The NHS as a learning organization: aspirations beyond the rainbow?

2.50
Hdl Handle:
http://hdl.handle.net/10541/91665
Title:
The NHS as a learning organization: aspirations beyond the rainbow?
Authors:
Timpson, Joanne R
Abstract:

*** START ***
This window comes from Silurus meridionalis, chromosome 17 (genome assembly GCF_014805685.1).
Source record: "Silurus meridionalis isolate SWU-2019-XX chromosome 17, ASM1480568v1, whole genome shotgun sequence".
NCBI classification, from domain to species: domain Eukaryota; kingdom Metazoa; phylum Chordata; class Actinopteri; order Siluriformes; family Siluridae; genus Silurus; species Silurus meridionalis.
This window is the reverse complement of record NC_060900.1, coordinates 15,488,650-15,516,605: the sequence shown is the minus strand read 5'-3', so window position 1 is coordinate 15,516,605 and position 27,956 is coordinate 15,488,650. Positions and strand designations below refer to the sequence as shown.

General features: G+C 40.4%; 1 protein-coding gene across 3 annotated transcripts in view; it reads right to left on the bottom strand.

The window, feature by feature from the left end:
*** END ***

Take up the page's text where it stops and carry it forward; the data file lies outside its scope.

AIM: It is the intention of this paper to review the issues and challenges organizations face when aspiring to embrace and enact the tenets of a learning organization; and in particular the perceived impact on management strategy, structure and leadership styles. The paper is predicated on the premise that learning and knowledge act as vital strategic resources, crucial not only to organizations in terms of competitive advantage but to ethical enterprise per se. BACKGROUND: Modern life is characterized by change, against the backdrop of this continual turmoil, organizational learning has emerged as a dominant theme within contemporary management theory, with many commentators increasingly locating the capacity of an aspiring organization to accommodate the ethos of organizational learning, as the vital component in ensuring enduring efficiency, innovation and competitiveness. However, the utility of such learning needs to be scrutinized and evaluated in terms of service need and expectation. ORIGINS OF INFORMATION: The paper will expand upon wider theoretical debates extant within the literature, by considering the concept and utility of the learning organization with specific reference to management reform extant within the British National Health Service (NHS). DATA ANALYSIS: During the course of the review the various the theoretical positions contributing to the notion of the learning organization will be analysed, the practical ramifications of which will be examined in the context of reflective practice, clinical supervision and the wider cultural background of nursing and the NHS. CONCLUSIONS: The paper concludes that the NHS needs to reorientate management perspectives to focus attention more acutely on systems which are deliberately designed to facilitate shared learning, to unravel the ambiguities of organizational life, to affirm management belief in the nursing contribution and to achieve an as yet unrealized potential in terms of patient care and advanced nursing practice.